The 13th annual DC Asian Pacific American (APA) Film Festival begins this Thursday, October 4. Since we've moved to DC, I have wanted to attend at least one screening. Finally I've cleared my schedule to see one of the films. The screenings are held at different venues throughout Washington, DC and runs through Sunday, October 7.
Usually when I hear about APA film festivals or big Asian-American events, they're in New York City or on the West Coast. I know there's a bigger population of Asians in those areas, but DC is the nation's capital. We have to represent, you know!
Here's some more info about the theme for this year's DC APA Film Festival:
The fact is that we’re Americans first. Maybe we’re American-Asians and our parents were Asian-Americans. Our parents pushed us to achieve. We did. Their journeys were difficult. Our journeys have their own challenges. They crossed oceans without money, family, language, and jobs to give us all of those things. Better things. We honor their sacrifice while we express our individuality, aspirations, and new adversities. As you watch these films, remember that we, as a community, have a responsibility to America. Why? Because, we know our Asian American community is America.
Like anyone straddling two cultures, being Asian-American is complicated. Still, we can empathize and relate to each other's journey to find a balance between these two different, often contradictory, cultures. Even if you're not Asian-American, this struggle is universal.
The festival opens with Mr. Cao Goes to Washington, winner of the DC APA Film Festival Best Documentary Award. The film follows House of Representative Joseph Cao's bid for re-election for Louisiana's 2nd Congressional district, which includes New Orleans. As someone who grew up in Louisiana, In 2008 I was fascinated to learn that Cao,a Republician, won the seat in the first place. He became the first ever Vietnamese-American elected to Congress. You have to read how he was elected. Joseph Cao been called the "accidental congressman" (WaPo story).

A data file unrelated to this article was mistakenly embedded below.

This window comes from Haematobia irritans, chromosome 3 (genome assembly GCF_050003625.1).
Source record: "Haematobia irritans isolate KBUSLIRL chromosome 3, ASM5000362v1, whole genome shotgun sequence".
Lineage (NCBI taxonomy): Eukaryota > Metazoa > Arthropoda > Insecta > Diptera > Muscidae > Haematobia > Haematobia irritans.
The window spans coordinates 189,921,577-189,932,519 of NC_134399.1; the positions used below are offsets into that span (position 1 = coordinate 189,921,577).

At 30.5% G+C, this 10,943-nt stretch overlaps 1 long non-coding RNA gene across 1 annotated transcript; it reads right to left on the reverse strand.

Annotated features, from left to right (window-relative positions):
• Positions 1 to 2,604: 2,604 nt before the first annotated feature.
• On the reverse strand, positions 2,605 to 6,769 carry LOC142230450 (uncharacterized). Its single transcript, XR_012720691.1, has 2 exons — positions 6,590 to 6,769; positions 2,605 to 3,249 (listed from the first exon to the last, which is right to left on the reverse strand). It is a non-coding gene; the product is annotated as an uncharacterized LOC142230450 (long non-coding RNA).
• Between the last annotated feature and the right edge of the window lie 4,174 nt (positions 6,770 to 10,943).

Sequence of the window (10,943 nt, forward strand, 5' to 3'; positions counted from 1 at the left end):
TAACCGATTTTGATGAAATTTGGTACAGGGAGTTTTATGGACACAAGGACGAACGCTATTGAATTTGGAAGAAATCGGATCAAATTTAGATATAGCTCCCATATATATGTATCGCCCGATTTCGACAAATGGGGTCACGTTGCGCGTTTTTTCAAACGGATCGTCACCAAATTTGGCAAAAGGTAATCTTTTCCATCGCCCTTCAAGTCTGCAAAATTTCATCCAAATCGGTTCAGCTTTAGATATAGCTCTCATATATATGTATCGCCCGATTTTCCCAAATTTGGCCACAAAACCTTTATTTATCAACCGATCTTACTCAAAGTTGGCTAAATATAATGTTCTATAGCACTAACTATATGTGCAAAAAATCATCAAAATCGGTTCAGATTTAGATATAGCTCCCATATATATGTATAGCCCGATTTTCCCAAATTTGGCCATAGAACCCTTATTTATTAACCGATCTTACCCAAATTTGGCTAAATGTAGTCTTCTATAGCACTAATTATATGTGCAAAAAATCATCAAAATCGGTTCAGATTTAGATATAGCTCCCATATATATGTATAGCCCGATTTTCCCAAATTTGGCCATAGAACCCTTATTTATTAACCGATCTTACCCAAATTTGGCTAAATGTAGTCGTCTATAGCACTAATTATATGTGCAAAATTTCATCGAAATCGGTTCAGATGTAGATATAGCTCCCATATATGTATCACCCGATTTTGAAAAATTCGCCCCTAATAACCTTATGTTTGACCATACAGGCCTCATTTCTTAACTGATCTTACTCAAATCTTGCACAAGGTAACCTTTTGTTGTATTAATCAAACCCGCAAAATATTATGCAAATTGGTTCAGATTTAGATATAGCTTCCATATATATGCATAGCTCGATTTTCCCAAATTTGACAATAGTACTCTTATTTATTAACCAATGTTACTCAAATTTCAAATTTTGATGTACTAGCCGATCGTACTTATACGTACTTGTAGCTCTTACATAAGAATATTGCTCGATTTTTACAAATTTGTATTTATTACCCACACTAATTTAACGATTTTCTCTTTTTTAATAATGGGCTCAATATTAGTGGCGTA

Mr. Cao Goes to Washington is directed by S. Leo Chiang, who also directed The Village of Versailles, another documentary about the Vietnamese people of New Orleans. The Village of Versailles is an excellent film (here's my review). I'm glad that S. Leo Chiang is giving a voice to the Louisiana's Vietnamese community.
Growing up, my parents were never political. My dad became a naturalized citizen, but never voted. We were taught to never rock the boat. Never make the white folks mad or suspicious of us, so to speak. So to learn that Joseph Cao won his House seat is a pretty big deal.
If you're interested in seeing Mr. Cao Goes to Washington or any of the other films at DC Asian Pacific American Film Festival, make sure to buy your tickets! I wish I could see all the films on the schedule, but at least I'm able to see one. Maybe next year I can see two!
Right now you can head to DC APA's Facebook page for a chance to win 2 tickets to any screening to this year's festival.
And if you haven't registered to vote yet, please do. Then go vote!
No compensation was received for this post. The DC APA Film Festival have no idea who I am. I have already bought my ticket. Woohoo! Images are from DC APA Film Festival